IRI ENSO Forecast
IRI Technical ENSO Update
Published: November 18, 2022
Note: The SST anomalies cited below refer to the OISSTv2 SST data set, and not ERSSTv5. OISSTv2 is often used for real-time analysis and model initialization, while ERSSTv5 is used for retrospective official ENSO diagnosis because it is more homogeneous over time, allowing for more accurate comparisons among ENSO events that are years apart. These two products may differ, particularly during ENSO events. The difference between the two datasets may be as much as 0.5 °C. Additionally in some years, the ERSSTv5 may tend to be cooler than OISSTv2 in the context of warming trends, because ERSSTv5 is expressed relative to a base period that is updated every 5 years, while the base period of OISSTv2 is updated every 10 years. In February 2021, both datasets were updated to reflect the 1991-2020 climatology period.Recent and
Recent and Current Conditions
The SST anomaly for NINO3.4 during the Aug-Oct season was -0.92 °C, and for the month of October it was -0.85 °C. The most recent weekly (09 Nov 2022) anomaly in the NINO3.4 region was -1.0 °C, indicating persistent La Niña conditions in the tropical Pacific. The IRI’s definition of El Niño, like NOAA/Climate Prediction Center’s, requires that the SST anomaly in the NINO3.4 region (5S-5N; 170W-120W) exceed 0.5 °C. Similarly, for La Niña, the anomaly must be -0.5 °C or colder.
Many of the key atmospheric variables remain indicative of La Niña conditions, such as the traditional and equatorial Southern Oscillation Indices, which had shown a significant increase in September, now has a downward trend, but still remained positive (as of 16 November, 2022, last observed value was +6.9). The low-level easterly winds are stronger than normal across the central-eastern Pacific, while upper-level wind anomalies remain westerly across the tropical Pacific. Anomalously dry conditions have been observed over the central and western Pacific Ocean (west of the Date Line). Across the equatorial Pacific Ocean, subsurface ocean temperatures are above average in the western Pacific. However, negative subsurface temperatures are still observed near the surface and at depth in the central and eastern Pacific.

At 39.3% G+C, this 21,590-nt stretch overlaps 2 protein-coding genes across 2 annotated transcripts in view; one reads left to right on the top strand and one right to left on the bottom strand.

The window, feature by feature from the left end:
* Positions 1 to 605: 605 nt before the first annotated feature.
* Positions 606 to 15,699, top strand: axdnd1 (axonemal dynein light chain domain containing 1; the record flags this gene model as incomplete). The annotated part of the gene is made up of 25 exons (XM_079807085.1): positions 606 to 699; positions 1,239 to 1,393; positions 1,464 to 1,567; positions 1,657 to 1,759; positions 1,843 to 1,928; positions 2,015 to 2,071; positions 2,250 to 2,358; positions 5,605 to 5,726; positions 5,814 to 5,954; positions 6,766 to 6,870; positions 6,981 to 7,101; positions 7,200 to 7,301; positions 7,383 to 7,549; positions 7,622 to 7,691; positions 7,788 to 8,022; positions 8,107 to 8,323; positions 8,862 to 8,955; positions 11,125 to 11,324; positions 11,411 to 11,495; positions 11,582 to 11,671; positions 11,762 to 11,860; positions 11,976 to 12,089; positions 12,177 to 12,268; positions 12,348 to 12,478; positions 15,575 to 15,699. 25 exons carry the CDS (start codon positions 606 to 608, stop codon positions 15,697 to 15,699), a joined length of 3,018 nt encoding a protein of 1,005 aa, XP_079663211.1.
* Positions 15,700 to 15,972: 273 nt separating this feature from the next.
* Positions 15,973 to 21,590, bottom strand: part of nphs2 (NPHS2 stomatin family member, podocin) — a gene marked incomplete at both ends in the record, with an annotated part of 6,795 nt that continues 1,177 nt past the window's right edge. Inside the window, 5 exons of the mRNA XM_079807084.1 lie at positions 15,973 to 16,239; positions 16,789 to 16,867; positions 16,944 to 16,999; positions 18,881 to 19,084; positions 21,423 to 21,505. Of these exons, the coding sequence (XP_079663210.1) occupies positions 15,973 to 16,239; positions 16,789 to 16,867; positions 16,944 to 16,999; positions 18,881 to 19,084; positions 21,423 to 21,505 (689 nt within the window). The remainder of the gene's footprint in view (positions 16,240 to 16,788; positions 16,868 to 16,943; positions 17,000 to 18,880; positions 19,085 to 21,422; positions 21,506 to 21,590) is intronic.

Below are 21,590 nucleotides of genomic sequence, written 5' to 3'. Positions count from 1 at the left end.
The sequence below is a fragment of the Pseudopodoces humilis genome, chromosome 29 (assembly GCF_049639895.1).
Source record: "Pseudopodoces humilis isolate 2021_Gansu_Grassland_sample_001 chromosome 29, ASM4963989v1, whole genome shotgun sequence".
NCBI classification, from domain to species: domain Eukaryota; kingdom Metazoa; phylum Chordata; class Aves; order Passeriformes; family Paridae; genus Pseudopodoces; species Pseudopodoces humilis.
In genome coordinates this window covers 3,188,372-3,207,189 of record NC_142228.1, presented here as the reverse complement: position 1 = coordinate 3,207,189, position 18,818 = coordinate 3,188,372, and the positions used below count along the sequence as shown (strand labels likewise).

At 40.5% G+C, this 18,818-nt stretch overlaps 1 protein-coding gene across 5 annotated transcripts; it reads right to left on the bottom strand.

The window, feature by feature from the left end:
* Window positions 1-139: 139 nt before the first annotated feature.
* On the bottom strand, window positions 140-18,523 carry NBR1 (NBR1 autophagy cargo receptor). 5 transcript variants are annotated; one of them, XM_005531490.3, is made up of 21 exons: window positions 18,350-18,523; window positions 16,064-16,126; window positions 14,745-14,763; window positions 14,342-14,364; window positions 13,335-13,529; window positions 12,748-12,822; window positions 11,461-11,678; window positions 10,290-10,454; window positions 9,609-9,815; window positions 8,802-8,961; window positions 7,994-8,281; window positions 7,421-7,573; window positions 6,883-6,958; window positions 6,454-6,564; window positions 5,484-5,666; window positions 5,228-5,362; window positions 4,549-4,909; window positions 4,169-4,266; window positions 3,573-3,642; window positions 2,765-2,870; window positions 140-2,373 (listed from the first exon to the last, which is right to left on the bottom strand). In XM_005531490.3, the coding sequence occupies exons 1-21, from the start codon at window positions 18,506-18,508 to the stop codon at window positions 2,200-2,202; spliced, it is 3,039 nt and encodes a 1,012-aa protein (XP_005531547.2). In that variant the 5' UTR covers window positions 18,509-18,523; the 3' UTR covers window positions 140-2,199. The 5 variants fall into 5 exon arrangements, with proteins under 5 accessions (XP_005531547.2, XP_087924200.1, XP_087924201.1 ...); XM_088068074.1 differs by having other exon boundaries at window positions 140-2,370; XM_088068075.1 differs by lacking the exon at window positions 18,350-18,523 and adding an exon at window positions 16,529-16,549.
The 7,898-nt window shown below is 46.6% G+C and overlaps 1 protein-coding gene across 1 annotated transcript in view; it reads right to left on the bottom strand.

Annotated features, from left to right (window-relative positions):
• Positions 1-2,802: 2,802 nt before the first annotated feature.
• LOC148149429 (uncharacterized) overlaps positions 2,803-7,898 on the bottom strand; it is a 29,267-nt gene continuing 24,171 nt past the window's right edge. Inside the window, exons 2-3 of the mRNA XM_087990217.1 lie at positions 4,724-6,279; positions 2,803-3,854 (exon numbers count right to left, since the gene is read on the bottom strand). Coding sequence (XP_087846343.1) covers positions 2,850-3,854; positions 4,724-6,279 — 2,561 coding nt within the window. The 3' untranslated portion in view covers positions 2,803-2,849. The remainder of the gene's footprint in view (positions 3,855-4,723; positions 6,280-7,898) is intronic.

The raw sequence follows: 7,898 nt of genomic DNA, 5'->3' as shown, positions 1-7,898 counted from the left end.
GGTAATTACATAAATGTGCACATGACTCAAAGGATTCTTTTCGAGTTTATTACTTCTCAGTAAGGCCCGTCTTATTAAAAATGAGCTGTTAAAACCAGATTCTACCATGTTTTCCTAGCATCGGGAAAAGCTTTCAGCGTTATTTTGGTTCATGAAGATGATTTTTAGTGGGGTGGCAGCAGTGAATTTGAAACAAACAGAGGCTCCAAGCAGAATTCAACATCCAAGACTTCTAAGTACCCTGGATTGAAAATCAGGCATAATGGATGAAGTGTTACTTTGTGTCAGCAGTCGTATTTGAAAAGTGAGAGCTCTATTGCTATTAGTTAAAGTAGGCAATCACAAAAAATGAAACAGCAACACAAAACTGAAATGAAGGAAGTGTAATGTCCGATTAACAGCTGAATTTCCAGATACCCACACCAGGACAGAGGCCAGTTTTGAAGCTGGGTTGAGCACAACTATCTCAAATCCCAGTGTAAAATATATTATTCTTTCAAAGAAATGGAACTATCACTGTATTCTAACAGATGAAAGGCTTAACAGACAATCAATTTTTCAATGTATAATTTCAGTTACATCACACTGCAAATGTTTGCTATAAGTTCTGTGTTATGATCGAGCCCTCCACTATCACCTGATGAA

In summary, tropical Pacific atmospheric and oceanic conditions remain consistent with La Niña and a La Niña advisory is still in place.
Note – Only models that produce a new ENSO prediction every month are considered in this statement.
What is the outlook for the ENSO status going forward?
El Niño/Southern Oscillation (ENSO) Diagnostic Discussion issued on 10 November 2022 by the Climate Prediction Center/NCEP/NWS indicates a continuation of the current La Niña event.